The brewing rapprochement between the United States and Iran, signified by the Geneva nuclear deal signed in January, seems likely to scramble American strategic priorities in the South Caucasus, especially for Azerbaijan.
In recent years, the United States deemphasized democratization in its dealings with Azerbaijan on account of Baku’s strategic position as Iran’s northern neighbour, a position that made it a key cog in the West’s containment policy against Tehran. But now that the United States — along with other permanent members of the United Nations Security Council, plus Germany – are taking the first steps toward re-establishing a working relationship with Iran, the justification for Washington’s tolerance of Baku rights abuses is starting to recede.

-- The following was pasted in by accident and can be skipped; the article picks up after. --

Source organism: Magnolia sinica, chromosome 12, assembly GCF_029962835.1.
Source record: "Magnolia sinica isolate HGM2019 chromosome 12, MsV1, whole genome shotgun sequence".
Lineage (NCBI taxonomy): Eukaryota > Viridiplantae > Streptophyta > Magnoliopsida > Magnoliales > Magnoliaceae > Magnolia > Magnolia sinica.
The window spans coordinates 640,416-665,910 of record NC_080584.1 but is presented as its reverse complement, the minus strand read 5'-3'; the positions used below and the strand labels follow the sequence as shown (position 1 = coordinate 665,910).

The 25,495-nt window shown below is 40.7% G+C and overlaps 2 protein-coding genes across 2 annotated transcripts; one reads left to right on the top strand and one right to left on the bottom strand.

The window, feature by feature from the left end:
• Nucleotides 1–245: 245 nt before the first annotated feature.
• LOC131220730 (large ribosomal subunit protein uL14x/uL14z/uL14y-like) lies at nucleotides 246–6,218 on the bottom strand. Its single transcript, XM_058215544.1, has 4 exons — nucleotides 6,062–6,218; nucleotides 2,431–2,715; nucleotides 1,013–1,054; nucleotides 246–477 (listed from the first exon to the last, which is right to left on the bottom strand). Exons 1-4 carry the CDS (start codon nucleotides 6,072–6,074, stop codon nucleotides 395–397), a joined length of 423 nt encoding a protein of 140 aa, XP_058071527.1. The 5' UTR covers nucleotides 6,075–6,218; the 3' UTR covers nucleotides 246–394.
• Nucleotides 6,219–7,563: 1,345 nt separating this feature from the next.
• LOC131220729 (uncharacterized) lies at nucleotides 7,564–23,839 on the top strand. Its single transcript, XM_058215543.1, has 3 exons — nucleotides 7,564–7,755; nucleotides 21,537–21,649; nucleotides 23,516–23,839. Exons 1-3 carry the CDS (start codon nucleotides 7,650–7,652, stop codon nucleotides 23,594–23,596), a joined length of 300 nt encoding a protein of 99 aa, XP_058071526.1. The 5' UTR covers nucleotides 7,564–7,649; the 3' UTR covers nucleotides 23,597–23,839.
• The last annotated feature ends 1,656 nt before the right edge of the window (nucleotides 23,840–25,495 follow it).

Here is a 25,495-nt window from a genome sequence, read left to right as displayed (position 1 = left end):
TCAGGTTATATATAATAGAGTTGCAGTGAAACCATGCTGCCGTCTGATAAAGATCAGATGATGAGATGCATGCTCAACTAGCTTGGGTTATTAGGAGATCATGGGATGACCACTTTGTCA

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The Joint Action Plan, also known as the Geneva interim agreement, is designed to roll back aspects of Iran’s controversial nuclear program in exchange for limited sanctions relief. This deal is seen as a stepping stone to a comprehensive pact that ensures the exclusively peaceful nature of Iran’s nuclear program. Prior to reaching agreement, the nuclear standoff had prompted increasingly tight US-led sanctions against Iran, and raised the prospects of military action.
If developments now unfold as envisioned, the regional order in the Middle East and Caspian Basin could turn upside down. Diplomatic normalization would certainly change the region’s existing energy-export calculus. Since the Islamic revolution of 1979 and the ensuing diplomatic break with Tehran, the exclusion of Iran from regional security plans and energy-related projects has been a